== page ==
And life does go on. My days are full of laughter, often. They are full of trivial problems, and mindless minutiae that is both important and utterly meaningless. I enjoy what life brings me—good food, good friends, perfectly ordinary days with ordinary happiness. Most of the time I’m really well, and I am content in my heart with everything that has come to pass. How could I not be? Your death wasn’t unfair. It was a picture of justice—that we will all, each one of us regardless of merit, be consigned to the earth once more. Or, from another perspective, that some good and loving people get to live long, long lives with relative health and much happiness. What could be more just? But there is a hole in the world that you once filled. I will (and do) remember you with joy, but…

The transformative process called grief isn’t done with me yet. I wouldn’t feel half so bad if it had only taken you from me, but when you passed it also robbed me of all the spiritual certainty I had cultivated specifically for times like this. The rug was pulled from under me, and suddenly everything I was so sure of—everything I shared with Husband—was gone. Ideas and beliefs long held flickered out, having once been so comforting, now only filling me with bleak horror. Unable to hold them, another pain emerged…that of spiritual separation from Husband as I realized that I’m no longer certain of anything at all. I’m certain of the existence of God, and that Christ is his Son. Beyond that, I am going through motions with blind faith, hoping beyond hope that God approves. At first, this fall from grace was almost as agonizing as the pain of your absence, but now…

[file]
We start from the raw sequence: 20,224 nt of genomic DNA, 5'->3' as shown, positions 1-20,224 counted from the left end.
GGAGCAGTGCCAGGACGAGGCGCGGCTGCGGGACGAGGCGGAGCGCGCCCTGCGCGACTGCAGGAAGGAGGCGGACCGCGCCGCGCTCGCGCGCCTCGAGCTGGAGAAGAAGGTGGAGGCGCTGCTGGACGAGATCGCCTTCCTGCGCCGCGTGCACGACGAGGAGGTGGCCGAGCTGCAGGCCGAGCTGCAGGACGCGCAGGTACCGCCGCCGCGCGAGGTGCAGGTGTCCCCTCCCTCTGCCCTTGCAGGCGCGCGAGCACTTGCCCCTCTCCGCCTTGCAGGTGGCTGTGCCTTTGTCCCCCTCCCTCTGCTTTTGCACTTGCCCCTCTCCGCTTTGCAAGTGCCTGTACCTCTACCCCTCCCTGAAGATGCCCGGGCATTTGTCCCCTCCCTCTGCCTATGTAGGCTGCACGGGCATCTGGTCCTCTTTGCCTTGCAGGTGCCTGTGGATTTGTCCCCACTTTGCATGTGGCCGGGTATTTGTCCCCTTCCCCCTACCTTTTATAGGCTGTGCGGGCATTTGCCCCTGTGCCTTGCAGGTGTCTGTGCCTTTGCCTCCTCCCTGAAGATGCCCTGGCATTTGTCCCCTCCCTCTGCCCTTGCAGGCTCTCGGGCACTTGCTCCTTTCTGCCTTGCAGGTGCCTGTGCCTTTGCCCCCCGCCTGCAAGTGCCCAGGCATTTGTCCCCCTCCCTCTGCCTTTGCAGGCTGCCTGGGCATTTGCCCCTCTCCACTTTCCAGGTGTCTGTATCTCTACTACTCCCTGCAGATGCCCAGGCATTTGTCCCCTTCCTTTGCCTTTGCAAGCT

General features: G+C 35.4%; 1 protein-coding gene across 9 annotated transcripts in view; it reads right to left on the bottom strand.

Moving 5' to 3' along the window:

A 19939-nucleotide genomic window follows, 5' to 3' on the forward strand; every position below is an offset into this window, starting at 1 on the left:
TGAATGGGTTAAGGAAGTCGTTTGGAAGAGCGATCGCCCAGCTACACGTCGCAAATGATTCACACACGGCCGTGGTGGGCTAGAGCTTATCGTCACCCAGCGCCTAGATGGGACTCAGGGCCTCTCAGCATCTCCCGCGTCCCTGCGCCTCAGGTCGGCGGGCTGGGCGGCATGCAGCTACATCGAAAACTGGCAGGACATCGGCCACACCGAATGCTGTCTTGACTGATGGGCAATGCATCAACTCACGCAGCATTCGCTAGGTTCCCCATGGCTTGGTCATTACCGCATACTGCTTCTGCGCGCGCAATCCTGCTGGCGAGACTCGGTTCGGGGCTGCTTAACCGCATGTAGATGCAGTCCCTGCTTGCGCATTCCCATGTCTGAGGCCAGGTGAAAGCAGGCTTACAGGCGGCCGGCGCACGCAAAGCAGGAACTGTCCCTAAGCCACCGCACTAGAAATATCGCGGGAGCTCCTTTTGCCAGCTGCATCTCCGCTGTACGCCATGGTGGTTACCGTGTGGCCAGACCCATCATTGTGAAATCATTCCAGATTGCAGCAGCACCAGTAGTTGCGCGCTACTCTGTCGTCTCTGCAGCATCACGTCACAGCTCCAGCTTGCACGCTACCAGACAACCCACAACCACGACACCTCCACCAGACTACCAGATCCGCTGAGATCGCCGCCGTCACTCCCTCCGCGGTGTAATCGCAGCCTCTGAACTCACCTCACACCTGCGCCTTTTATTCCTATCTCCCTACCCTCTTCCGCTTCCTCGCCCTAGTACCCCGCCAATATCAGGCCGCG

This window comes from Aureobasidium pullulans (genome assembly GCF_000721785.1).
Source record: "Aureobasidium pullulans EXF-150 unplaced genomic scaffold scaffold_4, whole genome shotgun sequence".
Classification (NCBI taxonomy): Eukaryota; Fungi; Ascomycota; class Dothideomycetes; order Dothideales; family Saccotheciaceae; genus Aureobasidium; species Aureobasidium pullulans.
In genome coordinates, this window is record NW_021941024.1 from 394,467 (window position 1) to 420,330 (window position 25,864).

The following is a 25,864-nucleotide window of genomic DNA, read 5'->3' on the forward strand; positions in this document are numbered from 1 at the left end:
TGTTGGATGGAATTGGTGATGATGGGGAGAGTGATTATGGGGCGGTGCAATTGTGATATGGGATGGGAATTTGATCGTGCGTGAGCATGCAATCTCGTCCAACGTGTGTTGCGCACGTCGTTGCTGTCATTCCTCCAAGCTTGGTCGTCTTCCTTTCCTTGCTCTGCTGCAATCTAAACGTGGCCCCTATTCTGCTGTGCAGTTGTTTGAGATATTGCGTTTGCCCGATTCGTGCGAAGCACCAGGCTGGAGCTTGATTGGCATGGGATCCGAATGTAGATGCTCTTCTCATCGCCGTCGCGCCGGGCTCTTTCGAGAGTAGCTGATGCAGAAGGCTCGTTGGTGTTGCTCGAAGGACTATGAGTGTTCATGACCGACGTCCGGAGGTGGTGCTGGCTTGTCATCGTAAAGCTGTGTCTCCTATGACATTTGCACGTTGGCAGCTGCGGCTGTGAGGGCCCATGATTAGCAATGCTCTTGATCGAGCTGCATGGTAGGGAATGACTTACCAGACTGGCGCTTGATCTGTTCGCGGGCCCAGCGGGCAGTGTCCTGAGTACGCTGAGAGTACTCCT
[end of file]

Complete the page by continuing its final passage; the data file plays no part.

I’ve settled into an almost-apathy, a patience that comes from believing God will show me the way in his own time. I’ve learned that this too is part of the process, that I am still in the MIDDLE of this, not the end. C.S. Lewis, in his brilliance, puts it so succinctly: